We then come into what used to be the core of the park, the ride ticket booth we just passed, the original gift shop (still open but it doubles as a coffee bar), concession stands, restrooms, and an eating area. What used to the the main park entrance has also been fenced off at the bottom of the hill, and now the kiddieland, Torjan Horse go-karts, and Pegasus coaster are in a dead end area, instead of being at the park entrance.
So we take care of business, then walk down behind the concession stand. In this area there is a cluster of go-kart tracks (yawn again, however I do note that go-kart tracks seem to be being quietly removed, like Medusa's Drop). In front of the go-kart tracks, the park has added a small 4-seat model of the popular S&S Screamin Swing ride, which the park calls "Apollo's Swing" Apollo's Swing was not yet open for the day, with a crew working on it, focusing mainly on the on-ride video system. The bad news, is this ride is not included in the Pay One Price admission plan. Even worse, I heard at the start of the season, it was going for an almost reasonable $5 per ride, to an obnoxious $10 per ride. I have a very hard time for paying $10 to ride this ride, when later this weekend, I can ride a similar ride for free. But, the ride is not yet open, so lets keep moving down the path.
We decide to take a trip through the park. The next ride we passed was Little Titans, which is the park's children's coaster. Luckily, I was able to snag this credit before the park discovered the "You must be shorter than or accompanied by" rule. Right after Little Titans I recall on my last visit the park had a grand midway that seemed to go nowhere, just a dead end. Now it makes sense, as the midway runs right into the new outdoor waterpark expansion. We dodge the waterpark expansion and headed to the right. We pass one of the parks numerous "Information" booths, these are dubious information booths, as normally guest services booths don't need to be flashed with "Have dinner on us, ask us how!" signs. Yep, these booths are really time share booths just waiting to ambush the unwitting tourist.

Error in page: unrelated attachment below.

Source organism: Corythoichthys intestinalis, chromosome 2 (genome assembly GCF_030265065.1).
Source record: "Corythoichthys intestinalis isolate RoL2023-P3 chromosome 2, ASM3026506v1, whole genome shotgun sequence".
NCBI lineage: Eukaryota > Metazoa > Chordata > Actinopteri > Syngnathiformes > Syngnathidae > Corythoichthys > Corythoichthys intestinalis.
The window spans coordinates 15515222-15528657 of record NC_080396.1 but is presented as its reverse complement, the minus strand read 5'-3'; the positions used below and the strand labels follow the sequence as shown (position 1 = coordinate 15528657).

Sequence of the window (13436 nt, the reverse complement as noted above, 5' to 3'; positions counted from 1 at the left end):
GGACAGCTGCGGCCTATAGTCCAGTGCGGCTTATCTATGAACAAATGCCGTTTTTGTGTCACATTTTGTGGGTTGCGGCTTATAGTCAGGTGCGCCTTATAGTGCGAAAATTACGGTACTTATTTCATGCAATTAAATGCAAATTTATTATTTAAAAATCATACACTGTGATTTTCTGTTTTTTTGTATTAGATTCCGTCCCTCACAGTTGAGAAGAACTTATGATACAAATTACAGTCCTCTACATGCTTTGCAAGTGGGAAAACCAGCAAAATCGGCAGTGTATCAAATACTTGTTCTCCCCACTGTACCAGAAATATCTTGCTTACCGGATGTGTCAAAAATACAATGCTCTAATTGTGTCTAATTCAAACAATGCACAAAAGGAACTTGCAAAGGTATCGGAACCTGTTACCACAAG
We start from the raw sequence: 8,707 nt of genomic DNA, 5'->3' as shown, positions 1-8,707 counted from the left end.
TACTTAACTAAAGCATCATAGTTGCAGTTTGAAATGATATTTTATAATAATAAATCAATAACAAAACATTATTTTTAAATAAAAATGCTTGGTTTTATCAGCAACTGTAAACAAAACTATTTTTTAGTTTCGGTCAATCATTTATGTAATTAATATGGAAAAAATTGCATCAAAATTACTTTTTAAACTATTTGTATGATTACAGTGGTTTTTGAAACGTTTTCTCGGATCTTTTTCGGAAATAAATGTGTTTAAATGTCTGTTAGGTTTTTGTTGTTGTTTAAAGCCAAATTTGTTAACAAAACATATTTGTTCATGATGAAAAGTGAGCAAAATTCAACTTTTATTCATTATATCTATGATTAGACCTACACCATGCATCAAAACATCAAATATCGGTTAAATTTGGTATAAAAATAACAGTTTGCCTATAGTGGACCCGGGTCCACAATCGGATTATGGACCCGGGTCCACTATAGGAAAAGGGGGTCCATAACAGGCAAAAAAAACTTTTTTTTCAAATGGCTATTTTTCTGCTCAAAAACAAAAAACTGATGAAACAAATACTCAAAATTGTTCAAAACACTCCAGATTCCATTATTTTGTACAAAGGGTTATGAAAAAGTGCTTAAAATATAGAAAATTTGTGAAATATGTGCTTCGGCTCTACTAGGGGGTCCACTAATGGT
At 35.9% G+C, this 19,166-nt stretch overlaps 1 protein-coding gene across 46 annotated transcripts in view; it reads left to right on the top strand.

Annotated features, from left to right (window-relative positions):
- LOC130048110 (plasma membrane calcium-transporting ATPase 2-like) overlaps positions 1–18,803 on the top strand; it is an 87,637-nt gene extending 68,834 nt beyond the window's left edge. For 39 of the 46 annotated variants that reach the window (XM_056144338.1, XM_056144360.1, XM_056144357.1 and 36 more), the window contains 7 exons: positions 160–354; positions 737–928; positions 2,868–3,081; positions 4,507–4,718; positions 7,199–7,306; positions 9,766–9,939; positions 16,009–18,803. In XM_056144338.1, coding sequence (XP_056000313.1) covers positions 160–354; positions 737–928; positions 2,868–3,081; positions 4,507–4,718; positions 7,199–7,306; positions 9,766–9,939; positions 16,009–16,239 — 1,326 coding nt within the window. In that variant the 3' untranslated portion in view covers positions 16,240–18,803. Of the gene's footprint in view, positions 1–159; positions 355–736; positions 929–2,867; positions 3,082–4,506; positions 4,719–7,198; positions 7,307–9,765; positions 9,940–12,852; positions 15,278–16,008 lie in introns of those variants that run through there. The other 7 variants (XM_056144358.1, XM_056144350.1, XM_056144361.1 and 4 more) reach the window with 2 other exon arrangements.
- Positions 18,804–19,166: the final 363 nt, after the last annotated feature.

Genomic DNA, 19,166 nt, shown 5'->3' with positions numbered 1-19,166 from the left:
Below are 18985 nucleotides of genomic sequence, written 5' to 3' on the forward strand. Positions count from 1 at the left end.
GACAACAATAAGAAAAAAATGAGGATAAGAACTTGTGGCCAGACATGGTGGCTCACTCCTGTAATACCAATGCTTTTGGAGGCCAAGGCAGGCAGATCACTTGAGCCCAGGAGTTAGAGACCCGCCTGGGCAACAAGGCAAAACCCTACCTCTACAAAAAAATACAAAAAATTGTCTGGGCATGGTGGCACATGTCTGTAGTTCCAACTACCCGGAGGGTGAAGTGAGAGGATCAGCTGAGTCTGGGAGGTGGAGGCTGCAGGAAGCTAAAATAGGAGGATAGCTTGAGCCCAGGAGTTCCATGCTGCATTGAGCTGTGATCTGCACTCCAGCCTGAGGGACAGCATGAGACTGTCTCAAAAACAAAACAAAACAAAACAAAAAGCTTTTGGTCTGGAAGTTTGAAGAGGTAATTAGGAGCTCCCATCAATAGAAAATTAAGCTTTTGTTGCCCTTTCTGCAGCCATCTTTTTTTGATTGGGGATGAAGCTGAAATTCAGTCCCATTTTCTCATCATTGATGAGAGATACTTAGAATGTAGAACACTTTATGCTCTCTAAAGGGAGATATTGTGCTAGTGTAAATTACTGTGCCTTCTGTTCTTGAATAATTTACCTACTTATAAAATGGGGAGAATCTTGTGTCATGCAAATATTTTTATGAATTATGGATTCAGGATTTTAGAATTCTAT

We continued to the next major turn in the path, here are some more go-kart tracks, and remarkably the batting cages remain. I notice in the corner of the park, a DUCK is parked. In this case a DUCK is the amphibious vehicle. Upon closer look, it appears that it is one of the Dells Army Duck. That would make sense, as Original Dells Ducks has a boarding point right across the street from the park. Next to the DUCK was a wooden stairway pushed up to it to facilitate loading, and I note a similar wooden stairway sitting just a few feet away. Also next to the duck, is a ticket booth, as this is an extra charge attraction. It looked as if the idea was to board the duck there, but I noticed the duck parked there did not seem to move all day. Either there was very little interest in riding the Ducks, or they merely sell tickets at that booth, and refer you to a meet up point elsewhere in town. I like the idea of having pickups in the park, as that keeps the guests in the park longer, a brilliant move on the part of Mt. Olympus? Why let your guests leave to go take one of the Dells most popular tours and then risk them not coming back, when you can get a cut of the ticket money, have them board the duck right in your park, and most importantly have them dropped back off in your park.
I note the park map is fluid, even the one on the website is not quite up to date. Appaently the Duck pickup was in front of the park by Pegasus. The park, and Extreme World had also both advertised that the extreme attractions were coming to Mt. O but apparently that did not happen.